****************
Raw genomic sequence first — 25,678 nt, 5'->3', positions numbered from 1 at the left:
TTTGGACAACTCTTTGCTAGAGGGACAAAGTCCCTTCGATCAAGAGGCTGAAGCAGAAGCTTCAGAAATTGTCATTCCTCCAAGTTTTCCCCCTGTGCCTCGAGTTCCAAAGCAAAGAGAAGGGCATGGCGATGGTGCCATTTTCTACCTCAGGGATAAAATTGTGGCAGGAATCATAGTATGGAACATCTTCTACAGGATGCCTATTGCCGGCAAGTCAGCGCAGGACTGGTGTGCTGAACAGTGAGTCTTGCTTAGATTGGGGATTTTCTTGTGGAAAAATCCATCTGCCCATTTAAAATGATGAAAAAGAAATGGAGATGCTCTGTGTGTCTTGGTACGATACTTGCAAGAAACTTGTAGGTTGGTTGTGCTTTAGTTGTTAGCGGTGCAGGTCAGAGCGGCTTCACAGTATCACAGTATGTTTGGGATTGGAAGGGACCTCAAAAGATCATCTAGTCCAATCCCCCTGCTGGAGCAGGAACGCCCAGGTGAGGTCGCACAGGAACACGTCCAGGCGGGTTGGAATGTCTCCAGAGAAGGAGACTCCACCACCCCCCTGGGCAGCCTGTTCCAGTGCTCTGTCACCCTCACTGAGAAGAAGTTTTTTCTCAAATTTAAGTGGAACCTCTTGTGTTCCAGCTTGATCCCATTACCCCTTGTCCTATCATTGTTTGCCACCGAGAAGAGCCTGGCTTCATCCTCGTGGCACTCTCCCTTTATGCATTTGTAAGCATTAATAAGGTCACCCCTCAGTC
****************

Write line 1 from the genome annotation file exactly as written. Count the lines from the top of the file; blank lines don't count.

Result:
Raw genomic sequence first — 25,678 nt, 5'->3', positions numbered from 1 at the left: